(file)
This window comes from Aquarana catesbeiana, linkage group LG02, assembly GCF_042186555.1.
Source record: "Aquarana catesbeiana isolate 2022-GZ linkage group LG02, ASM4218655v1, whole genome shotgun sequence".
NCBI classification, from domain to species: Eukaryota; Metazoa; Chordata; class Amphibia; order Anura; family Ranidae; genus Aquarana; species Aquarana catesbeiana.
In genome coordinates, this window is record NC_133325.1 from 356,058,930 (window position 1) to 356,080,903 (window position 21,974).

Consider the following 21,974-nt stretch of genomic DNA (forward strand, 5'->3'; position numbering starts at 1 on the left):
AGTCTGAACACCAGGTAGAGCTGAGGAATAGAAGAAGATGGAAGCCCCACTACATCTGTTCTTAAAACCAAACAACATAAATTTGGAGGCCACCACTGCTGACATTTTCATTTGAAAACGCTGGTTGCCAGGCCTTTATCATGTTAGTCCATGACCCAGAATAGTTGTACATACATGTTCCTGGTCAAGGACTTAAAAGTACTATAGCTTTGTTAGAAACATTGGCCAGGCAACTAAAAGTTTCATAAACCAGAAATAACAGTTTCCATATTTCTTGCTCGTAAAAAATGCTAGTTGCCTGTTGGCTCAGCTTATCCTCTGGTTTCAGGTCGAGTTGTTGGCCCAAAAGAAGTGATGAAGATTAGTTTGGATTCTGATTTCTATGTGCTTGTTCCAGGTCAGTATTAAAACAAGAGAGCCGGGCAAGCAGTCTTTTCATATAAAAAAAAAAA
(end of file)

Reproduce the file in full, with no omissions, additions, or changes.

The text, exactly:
This window comes from Aquarana catesbeiana, linkage group LG02, assembly GCF_042186555.1.
Source record: "Aquarana catesbeiana isolate 2022-GZ linkage group LG02, ASM4218655v1, whole genome shotgun sequence".
NCBI classification, from domain to species: Eukaryota; Metazoa; Chordata; class Amphibia; order Anura; family Ranidae; genus Aquarana; species Aquarana catesbeiana.
In genome coordinates, this window is record NC_133325.1 from 356,058,930 (window position 1) to 356,080,903 (window position 21,974).

Consider the following 21,974-nt stretch of genomic DNA (forward strand, 5'->3'; position numbering starts at 1 on the left):
AGTCTGAACACCAGGTAGAGCTGAGGAATAGAAGAAGATGGAAGCCCCACTACATCTGTTCTTAAAACCAAACAACATAAATTTGGAGGCCACCACTGCTGACATTTTCATTTGAAAACGCTGGTTGCCAGGCCTTTATCATGTTAGTCCATGACCCAGAATAGTTGTACATACATGTTCCTGGTCAAGGACTTAAAAGTACTATAGCTTTGTTAGAAACATTGGCCAGGCAACTAAAAGTTTCATAAACCAGAAATAACAGTTTCCATATTTCTTGCTCGTAAAAAATGCTAGTTGCCTGTTGGCTCAGCTTATCCTCTGGTTTCAGGTCGAGTTGTTGGCCCAAAAGAAGTGATGAAGATTAGTTTGGATTCTGATTTCTATGTGCTTGTTCCAGGTCAGTATTAAAACAAGAGAGCCGGGCAAGCAGTCTTTTCATATAAAAAAAAAAA